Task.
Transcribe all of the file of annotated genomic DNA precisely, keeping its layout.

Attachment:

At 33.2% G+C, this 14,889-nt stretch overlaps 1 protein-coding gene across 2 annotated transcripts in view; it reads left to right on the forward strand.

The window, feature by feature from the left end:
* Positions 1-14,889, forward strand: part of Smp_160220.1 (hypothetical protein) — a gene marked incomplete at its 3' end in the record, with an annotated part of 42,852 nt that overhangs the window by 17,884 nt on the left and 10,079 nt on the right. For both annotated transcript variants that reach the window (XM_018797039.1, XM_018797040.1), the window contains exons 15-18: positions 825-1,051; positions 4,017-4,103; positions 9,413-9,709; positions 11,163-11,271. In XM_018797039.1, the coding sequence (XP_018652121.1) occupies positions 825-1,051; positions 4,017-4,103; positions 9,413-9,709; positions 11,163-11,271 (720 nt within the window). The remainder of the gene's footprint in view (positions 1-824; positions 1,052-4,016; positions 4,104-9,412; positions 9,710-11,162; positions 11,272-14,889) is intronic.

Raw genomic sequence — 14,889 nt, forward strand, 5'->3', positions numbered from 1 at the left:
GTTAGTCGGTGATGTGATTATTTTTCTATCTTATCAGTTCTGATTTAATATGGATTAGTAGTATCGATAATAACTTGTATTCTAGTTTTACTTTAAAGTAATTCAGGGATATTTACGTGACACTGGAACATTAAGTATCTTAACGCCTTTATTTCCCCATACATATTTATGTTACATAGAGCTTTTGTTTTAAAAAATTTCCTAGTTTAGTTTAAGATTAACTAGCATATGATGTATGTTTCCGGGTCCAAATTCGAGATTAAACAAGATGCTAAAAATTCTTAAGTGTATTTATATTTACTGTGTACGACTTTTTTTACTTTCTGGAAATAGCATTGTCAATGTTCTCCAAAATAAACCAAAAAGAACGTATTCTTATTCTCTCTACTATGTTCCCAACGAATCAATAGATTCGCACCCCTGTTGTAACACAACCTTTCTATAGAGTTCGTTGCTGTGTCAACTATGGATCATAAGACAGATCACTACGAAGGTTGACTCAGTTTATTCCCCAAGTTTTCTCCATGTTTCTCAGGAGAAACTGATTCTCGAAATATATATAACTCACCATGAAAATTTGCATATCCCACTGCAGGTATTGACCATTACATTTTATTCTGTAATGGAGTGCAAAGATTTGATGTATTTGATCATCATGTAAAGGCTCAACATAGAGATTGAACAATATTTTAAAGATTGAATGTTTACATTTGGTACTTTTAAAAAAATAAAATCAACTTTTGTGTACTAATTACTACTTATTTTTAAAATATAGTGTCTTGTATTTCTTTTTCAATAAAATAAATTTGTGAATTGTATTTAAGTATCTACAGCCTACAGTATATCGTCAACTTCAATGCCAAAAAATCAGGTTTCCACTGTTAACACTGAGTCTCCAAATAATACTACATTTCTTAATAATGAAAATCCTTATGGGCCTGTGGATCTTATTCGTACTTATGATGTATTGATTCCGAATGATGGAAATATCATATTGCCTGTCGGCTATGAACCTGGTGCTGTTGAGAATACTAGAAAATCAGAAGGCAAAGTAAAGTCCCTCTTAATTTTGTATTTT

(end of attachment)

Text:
At 33.2% G+C, this 14,889-nt stretch overlaps 1 protein-coding gene across 2 annotated transcripts in view; it reads left to right on the forward strand.

The window, feature by feature from the left end:
* Positions 1-14,889, forward strand: part of Smp_160220.1 (hypothetical protein) — a gene marked incomplete at its 3' end in the record, with an annotated part of 42,852 nt that overhangs the window by 17,884 nt on the left and 10,079 nt on the right. For both annotated transcript variants that reach the window (XM_018797039.1, XM_018797040.1), the window contains exons 15-18: positions 825-1,051; positions 4,017-4,103; positions 9,413-9,709; positions 11,163-11,271. In XM_018797039.1, the coding sequence (XP_018652121.1) occupies positions 825-1,051; positions 4,017-4,103; positions 9,413-9,709; positions 11,163-11,271 (720 nt within the window). The remainder of the gene's footprint in view (positions 1-824; positions 1,052-4,016; positions 4,104-9,412; positions 9,710-11,162; positions 11,272-14,889) is intronic.

Raw genomic sequence — 14,889 nt, forward strand, 5'->3', positions numbered from 1 at the left:
GTTAGTCGGTGATGTGATTATTTTTCTATCTTATCAGTTCTGATTTAATATGGATTAGTAGTATCGATAATAACTTGTATTCTAGTTTTACTTTAAAGTAATTCAGGGATATTTACGTGACACTGGAACATTAAGTATCTTAACGCCTTTATTTCCCCATACATATTTATGTTACATAGAGCTTTTGTTTTAAAAAATTTCCTAGTTTAGTTTAAGATTAACTAGCATATGATGTATGTTTCCGGGTCCAAATTCGAGATTAAACAAGATGCTAAAAATTCTTAAGTGTATTTATATTTACTGTGTACGACTTTTTTTACTTTCTGGAAATAGCATTGTCAATGTTCTCCAAAATAAACCAAAAAGAACGTATTCTTATTCTCTCTACTATGTTCCCAACGAATCAATAGATTCGCACCCCTGTTGTAACACAACCTTTCTATAGAGTTCGTTGCTGTGTCAACTATGGATCATAAGACAGATCACTACGAAGGTTGACTCAGTTTATTCCCCAAGTTTTCTCCATGTTTCTCAGGAGAAACTGATTCTCGAAATATATATAACTCACCATGAAAATTTGCATATCCCACTGCAGGTATTGACCATTACATTTTATTCTGTAATGGAGTGCAAAGATTTGATGTATTTGATCATCATGTAAAGGCTCAACATAGAGATTGAACAATATTTTAAAGATTGAATGTTTACATTTGGTACTTTTAAAAAAATAAAATCAACTTTTGTGTACTAATTACTACTTATTTTTAAAATATAGTGTCTTGTATTTCTTTTTCAATAAAATAAATTTGTGAATTGTATTTAAGTATCTACAGCCTACAGTATATCGTCAACTTCAATGCCAAAAAATCAGGTTTCCACTGTTAACACTGAGTCTCCAAATAATACTACATTTCTTAATAATGAAAATCCTTATGGGCCTGTGGATCTTATTCGTACTTATGATGTATTGATTCCGAATGATGGAAATATCATATTGCCTGTCGGCTATGAACCTGGTGCTGTTGAGAATACTAGAAAATCAGAAGGCAAAGTAAAGTCCCTCTTAATTTTGTATTTT